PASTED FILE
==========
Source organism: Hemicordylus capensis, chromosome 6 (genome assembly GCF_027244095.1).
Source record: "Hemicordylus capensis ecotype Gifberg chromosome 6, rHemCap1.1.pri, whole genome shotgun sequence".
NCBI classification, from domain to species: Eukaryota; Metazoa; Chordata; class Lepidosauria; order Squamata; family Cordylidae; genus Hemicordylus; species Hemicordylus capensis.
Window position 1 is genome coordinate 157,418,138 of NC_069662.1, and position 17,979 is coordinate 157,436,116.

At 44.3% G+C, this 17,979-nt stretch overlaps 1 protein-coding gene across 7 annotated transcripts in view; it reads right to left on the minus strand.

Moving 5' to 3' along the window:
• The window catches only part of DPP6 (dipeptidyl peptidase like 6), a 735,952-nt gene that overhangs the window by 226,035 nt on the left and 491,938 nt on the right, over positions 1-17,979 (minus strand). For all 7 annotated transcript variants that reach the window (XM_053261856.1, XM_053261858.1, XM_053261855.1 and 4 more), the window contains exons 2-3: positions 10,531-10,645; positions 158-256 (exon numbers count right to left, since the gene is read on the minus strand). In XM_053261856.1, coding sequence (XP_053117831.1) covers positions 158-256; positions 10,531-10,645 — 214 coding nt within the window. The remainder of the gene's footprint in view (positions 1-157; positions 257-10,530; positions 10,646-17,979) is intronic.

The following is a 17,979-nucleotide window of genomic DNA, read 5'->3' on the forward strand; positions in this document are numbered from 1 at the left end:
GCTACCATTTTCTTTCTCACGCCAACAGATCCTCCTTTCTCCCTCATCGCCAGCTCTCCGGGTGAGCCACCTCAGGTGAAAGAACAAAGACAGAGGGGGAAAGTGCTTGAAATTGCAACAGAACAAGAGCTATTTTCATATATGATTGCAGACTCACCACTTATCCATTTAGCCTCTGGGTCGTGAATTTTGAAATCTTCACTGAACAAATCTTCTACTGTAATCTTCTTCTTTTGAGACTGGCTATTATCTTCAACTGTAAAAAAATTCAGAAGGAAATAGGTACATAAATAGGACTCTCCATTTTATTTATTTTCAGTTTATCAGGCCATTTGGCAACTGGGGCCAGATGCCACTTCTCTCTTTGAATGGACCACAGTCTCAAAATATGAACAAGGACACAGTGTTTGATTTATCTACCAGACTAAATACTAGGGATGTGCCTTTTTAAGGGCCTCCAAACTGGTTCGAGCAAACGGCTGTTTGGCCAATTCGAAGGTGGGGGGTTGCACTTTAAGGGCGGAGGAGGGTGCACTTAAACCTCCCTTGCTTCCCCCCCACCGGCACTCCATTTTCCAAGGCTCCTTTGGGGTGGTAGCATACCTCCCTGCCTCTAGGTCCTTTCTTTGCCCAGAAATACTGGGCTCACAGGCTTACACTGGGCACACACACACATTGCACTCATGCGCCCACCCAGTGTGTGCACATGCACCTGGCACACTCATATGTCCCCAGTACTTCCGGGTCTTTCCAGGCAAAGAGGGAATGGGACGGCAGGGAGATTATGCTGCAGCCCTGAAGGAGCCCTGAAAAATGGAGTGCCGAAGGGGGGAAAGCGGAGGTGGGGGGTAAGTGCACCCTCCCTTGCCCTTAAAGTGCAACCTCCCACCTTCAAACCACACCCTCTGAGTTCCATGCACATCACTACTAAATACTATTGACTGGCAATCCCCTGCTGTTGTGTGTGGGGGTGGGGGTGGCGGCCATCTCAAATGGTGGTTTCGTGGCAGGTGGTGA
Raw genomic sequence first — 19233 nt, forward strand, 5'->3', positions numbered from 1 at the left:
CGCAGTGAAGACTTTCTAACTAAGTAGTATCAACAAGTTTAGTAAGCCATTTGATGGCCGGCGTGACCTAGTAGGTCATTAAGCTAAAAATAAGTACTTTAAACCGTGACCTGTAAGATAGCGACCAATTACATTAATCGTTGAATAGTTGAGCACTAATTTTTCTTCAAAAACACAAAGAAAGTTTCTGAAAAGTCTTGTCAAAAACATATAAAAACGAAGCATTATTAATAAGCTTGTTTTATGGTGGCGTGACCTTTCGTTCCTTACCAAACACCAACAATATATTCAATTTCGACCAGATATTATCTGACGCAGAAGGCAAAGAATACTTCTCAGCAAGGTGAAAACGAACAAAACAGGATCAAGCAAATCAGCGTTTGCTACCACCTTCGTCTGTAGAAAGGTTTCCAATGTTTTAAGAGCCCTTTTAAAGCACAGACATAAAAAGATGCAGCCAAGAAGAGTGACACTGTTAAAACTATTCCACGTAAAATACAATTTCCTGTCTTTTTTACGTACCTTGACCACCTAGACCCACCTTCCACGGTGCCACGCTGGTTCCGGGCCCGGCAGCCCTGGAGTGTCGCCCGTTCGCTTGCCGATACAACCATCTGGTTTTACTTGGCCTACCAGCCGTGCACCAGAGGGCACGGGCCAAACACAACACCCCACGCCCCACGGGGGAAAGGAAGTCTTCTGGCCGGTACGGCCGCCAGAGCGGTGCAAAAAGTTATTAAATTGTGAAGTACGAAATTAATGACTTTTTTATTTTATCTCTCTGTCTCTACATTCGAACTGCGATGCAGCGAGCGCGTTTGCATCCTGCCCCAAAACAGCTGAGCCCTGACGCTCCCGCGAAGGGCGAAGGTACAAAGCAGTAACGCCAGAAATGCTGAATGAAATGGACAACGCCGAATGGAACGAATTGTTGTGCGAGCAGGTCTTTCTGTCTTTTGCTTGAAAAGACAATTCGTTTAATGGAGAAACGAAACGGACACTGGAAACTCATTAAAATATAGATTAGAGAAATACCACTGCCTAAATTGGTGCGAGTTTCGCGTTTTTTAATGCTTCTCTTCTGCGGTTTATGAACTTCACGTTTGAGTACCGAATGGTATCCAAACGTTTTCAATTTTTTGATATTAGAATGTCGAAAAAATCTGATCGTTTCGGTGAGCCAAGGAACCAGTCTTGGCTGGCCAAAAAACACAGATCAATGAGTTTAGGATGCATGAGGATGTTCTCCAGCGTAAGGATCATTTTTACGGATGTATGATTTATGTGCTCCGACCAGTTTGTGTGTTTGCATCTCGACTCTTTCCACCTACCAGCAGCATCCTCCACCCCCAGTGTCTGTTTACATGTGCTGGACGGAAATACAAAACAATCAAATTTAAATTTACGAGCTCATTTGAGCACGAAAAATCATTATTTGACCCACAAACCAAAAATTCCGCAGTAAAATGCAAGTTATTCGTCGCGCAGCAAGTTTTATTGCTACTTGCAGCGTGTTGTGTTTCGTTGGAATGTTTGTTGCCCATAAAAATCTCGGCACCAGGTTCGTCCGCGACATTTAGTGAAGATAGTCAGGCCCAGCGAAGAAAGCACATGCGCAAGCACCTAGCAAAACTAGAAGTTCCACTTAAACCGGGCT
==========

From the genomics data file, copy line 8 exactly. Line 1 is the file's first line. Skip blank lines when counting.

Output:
The following is a 17,979-nucleotide window of genomic DNA, read 5'->3' on the forward strand; positions in this document are numbered from 1 at the left end: